California's district approach is capturing national attention. Recently, Farnan took part in a briefing in Washington, DC, on the Linked Learning approach. Nearly a hundred congressional staff, policy makers, and leaders of education organizations turned out to learn about the goals and benefits of this strategy. Despite the excitement generated by the event, participants acknowledge that career and technical education isn't a hot-button issue in Congress at this time. California Congresswoman Judy Chu (D-Calif), recently introduced H.R. 6174, a bill that would establish a Linked Learning grant program in the U.S. Department of Education. But if the single co-sponsor is any indication, the issue isn't expected to see much momentum on Capitol Hill. (Editor's update: The bill H.R. 6174 was introduced on September 22, 2010, but was not enacted.)

District Model Goals:

  • Create broad-based community coalitions.
  • Become part of an economic strategy for the local community.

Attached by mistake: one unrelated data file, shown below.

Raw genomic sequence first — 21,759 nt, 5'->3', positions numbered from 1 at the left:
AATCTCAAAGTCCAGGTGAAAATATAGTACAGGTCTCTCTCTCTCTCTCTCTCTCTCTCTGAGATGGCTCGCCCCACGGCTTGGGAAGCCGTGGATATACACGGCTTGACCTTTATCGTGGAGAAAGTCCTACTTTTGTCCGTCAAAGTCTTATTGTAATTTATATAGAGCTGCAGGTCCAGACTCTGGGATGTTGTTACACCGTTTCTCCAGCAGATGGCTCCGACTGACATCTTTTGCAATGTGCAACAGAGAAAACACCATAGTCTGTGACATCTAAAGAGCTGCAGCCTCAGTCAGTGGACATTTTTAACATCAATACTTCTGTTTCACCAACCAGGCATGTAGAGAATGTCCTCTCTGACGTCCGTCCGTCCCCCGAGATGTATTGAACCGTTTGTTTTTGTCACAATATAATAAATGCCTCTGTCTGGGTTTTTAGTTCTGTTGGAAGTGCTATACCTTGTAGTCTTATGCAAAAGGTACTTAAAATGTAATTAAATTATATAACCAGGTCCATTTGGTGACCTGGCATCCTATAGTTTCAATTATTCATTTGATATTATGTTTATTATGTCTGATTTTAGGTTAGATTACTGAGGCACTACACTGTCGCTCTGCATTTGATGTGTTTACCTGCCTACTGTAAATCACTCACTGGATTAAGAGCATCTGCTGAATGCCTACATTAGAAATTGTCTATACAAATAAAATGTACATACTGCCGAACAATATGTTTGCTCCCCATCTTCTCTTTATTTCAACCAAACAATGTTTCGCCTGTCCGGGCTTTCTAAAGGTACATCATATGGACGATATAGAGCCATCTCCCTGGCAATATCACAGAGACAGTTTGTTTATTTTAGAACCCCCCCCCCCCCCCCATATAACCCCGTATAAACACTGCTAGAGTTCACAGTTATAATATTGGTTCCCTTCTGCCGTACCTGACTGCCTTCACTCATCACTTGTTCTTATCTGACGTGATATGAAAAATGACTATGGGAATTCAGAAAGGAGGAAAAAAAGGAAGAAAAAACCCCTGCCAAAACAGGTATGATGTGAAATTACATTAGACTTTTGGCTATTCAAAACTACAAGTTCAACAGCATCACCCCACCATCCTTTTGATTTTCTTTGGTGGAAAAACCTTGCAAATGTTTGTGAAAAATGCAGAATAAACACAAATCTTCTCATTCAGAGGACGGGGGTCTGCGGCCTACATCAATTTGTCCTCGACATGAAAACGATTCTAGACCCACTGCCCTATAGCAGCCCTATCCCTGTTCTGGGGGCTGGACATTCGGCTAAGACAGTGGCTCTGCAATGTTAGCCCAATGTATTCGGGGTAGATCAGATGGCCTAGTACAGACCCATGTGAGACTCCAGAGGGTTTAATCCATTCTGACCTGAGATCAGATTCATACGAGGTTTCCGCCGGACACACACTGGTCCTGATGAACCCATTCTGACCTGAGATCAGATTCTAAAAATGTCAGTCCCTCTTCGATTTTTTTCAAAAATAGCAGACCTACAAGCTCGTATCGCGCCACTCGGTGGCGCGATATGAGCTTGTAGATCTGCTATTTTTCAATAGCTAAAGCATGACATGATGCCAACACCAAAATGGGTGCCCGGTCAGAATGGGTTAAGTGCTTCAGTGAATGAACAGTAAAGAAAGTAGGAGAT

• Build the capacity of district and school leaders to develop quality pathways.
  • Collaborate and share ideas with other districts doing similar work.

Benefits:

  • It creates sustainable academies: "The structure can't be dependent on an individual," says Mike Henson, director of the California branch of the National Academy Foundation (NAF), a network of predominately urban career academies located throughout the country. Academies developed by a teacher or teachers with a strong interest in an industry or occupation are vulnerable if one or more of those teachers moves on.
  • It has targeted teacher training: District coordination of academies and pathways makes it easier to craft professional development tailored to the interdisciplinary, project-based curriculum of career technical education. Both Elk Grove and the NAF run their own programs to certify academies. Elk Grove also has a separate teacher training program.
  • It promotes student achievement: "Our student data shows that our academy kids meet or exceed our district's attendance rate," notes Moustris. "Our academy kids are passing the California exit exam at just as high a rate if not higher than our general population. Our academy students see more meaning in their education."

What do you think? We'd love your feedback on this installment of Schools That Work.